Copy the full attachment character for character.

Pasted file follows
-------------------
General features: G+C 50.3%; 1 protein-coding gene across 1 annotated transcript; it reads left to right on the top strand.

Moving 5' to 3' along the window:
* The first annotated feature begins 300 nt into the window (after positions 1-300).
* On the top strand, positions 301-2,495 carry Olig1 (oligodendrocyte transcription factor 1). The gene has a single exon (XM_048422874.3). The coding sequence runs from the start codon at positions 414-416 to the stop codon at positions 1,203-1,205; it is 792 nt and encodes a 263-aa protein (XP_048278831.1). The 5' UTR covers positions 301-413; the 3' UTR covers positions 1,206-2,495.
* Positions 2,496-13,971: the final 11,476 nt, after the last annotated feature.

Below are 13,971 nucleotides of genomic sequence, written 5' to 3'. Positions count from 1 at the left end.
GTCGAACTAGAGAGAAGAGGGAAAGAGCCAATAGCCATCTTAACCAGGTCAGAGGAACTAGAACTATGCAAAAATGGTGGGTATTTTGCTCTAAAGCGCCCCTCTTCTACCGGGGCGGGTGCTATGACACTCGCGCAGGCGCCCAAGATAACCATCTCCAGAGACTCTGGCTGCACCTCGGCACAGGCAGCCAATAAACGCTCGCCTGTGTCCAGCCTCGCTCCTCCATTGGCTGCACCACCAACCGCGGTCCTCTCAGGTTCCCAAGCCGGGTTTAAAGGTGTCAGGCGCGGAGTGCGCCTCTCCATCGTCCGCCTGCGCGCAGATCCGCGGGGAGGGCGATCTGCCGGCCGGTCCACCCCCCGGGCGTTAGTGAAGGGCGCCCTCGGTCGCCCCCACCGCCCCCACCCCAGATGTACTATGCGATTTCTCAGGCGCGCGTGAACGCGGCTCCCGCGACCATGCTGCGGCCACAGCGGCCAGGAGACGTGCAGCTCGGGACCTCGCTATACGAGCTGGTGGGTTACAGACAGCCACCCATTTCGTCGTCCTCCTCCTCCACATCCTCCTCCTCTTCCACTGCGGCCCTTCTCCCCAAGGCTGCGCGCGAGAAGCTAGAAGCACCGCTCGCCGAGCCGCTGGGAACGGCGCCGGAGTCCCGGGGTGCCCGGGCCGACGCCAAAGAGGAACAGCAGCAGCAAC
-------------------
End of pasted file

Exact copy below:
General features: G+C 50.3%; 1 protein-coding gene across 1 annotated transcript; it reads left to right on the top strand.

Moving 5' to 3' along the window:
* The first annotated feature begins 300 nt into the window (after positions 1-300).
* On the top strand, positions 301-2,495 carry Olig1 (oligodendrocyte transcription factor 1). The gene has a single exon (XM_048422874.3). The coding sequence runs from the start codon at positions 414-416 to the stop codon at positions 1,203-1,205; it is 792 nt and encodes a 263-aa protein (XP_048278831.1). The 5' UTR covers positions 301-413; the 3' UTR covers positions 1,206-2,495.
* Positions 2,496-13,971: the final 11,476 nt, after the last annotated feature.

Below are 13,971 nucleotides of genomic sequence, written 5' to 3'. Positions count from 1 at the left end.
GTCGAACTAGAGAGAAGAGGGAAAGAGCCAATAGCCATCTTAACCAGGTCAGAGGAACTAGAACTATGCAAAAATGGTGGGTATTTTGCTCTAAAGCGCCCCTCTTCTACCGGGGCGGGTGCTATGACACTCGCGCAGGCGCCCAAGATAACCATCTCCAGAGACTCTGGCTGCACCTCGGCACAGGCAGCCAATAAACGCTCGCCTGTGTCCAGCCTCGCTCCTCCATTGGCTGCACCACCAACCGCGGTCCTCTCAGGTTCCCAAGCCGGGTTTAAAGGTGTCAGGCGCGGAGTGCGCCTCTCCATCGTCCGCCTGCGCGCAGATCCGCGGGGAGGGCGATCTGCCGGCCGGTCCACCCCCCGGGCGTTAGTGAAGGGCGCCCTCGGTCGCCCCCACCGCCCCCACCCCAGATGTACTATGCGATTTCTCAGGCGCGCGTGAACGCGGCTCCCGCGACCATGCTGCGGCCACAGCGGCCAGGAGACGTGCAGCTCGGGACCTCGCTATACGAGCTGGTGGGTTACAGACAGCCACCCATTTCGTCGTCCTCCTCCTCCACATCCTCCTCCTCTTCCACTGCGGCCCTTCTCCCCAAGGCTGCGCGCGAGAAGCTAGAAGCACCGCTCGCCGAGCCGCTGGGAACGGCGCCGGAGTCCCGGGGTGCCCGGGCCGACGCCAAAGAGGAACAGCAGCAGCAAC